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Tuesday, July 9 • 11:10am - 11:40am
Filesystem Aging: It’s more Usage than Fullness

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Filesystem fragmentation is a first-order performance problem that has been the target of many heuristic and algorithmic approaches. Real-world application benchmarks show that common filesystem operations cause many filesystems to fragment over time, a phenomenon known as filesystem aging.

This paper examines the common assumption that space pressure will exacerbate fragmentation. Our microbenchmarks show that space pressure can cause a substantial amount of inter-file and intra-file fragmentation. However, on a “real-world” application benchmark, space pressure causes fragmentation that slows subsequent reads by only 20% on ext4, relative to the amount of fragmentation that would occur on a file system with abundant space. The other file systems show negligible additional degradation under space pressure.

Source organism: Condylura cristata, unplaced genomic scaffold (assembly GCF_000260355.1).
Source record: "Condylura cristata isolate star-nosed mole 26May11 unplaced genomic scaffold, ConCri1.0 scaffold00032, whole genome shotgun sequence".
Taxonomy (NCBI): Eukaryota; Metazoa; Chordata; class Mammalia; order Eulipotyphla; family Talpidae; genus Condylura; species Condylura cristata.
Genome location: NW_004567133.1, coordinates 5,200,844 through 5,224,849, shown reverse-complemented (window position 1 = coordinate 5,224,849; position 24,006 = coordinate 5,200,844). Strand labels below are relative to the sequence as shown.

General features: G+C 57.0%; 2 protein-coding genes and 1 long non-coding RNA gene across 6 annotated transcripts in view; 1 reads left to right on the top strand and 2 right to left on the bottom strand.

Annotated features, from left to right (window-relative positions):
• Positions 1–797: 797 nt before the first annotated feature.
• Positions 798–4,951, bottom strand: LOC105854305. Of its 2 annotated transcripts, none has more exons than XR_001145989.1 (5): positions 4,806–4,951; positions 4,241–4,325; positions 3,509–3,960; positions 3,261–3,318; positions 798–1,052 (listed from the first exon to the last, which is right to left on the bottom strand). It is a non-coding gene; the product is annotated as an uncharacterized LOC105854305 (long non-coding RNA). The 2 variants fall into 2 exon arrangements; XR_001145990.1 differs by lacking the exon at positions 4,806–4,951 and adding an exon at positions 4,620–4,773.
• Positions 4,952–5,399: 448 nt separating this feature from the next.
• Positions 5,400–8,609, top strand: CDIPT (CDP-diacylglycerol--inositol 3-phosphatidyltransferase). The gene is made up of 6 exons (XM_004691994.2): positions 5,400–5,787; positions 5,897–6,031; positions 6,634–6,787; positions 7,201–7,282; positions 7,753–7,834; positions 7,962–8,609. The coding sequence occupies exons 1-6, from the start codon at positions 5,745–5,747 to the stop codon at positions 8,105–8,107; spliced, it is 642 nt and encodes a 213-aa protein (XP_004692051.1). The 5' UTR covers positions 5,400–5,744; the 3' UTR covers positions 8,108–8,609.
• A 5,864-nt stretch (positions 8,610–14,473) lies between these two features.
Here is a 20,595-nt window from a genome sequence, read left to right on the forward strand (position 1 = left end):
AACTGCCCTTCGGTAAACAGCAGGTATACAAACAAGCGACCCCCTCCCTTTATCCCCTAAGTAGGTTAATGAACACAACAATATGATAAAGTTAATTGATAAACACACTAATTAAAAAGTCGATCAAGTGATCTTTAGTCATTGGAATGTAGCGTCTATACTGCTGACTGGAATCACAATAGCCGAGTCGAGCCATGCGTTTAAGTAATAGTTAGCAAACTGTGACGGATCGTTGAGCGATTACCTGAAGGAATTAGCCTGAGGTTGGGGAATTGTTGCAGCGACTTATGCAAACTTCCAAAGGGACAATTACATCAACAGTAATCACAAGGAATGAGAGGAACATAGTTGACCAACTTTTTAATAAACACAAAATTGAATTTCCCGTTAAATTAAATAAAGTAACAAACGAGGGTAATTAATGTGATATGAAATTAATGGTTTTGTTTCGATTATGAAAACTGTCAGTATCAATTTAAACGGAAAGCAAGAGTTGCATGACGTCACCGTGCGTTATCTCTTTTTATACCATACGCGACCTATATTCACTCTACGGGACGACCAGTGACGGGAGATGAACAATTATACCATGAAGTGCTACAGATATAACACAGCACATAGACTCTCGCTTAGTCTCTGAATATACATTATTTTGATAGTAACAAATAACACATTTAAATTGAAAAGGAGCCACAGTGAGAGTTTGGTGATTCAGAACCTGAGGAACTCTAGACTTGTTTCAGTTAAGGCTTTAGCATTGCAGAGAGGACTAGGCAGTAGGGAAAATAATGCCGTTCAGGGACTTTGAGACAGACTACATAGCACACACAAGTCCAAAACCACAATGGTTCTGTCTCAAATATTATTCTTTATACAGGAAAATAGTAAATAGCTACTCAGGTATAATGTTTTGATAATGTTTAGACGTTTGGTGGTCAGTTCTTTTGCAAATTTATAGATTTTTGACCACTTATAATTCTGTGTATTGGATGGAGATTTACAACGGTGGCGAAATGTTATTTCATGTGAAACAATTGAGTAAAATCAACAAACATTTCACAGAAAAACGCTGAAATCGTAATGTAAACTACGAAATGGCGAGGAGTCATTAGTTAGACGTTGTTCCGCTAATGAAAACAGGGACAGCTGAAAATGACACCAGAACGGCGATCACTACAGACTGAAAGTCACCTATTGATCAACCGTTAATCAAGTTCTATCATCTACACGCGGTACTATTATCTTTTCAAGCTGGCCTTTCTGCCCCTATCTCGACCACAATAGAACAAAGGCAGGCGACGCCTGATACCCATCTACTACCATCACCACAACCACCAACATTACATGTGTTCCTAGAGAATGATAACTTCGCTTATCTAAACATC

Our results suggest that the effect of free-space fragmentation on read performance is best described as accelerating the filesystem aging process. The effect on write performance is non-existent in some cases, and, in most cases, an order of magnitude smaller than the read degradation from fragmentation cause by normal usage.


Alex Conway

Rutgers University

Eric Knorr

Rutgers University

Yizheng Jiao

The University of North Carolina at Chapel Hill

Michael A. Bender

Stony Brook University

William Jannen

Williams College

Rob Johnson

VMware Research

Donald Porter

The University of North Carolina at Chapel Hill

Martin Farach-Colton

Rutgers University

Tuesday July 9, 2019 11:10am - 11:40am PDT
HotStorage: Grand Ballroom I–III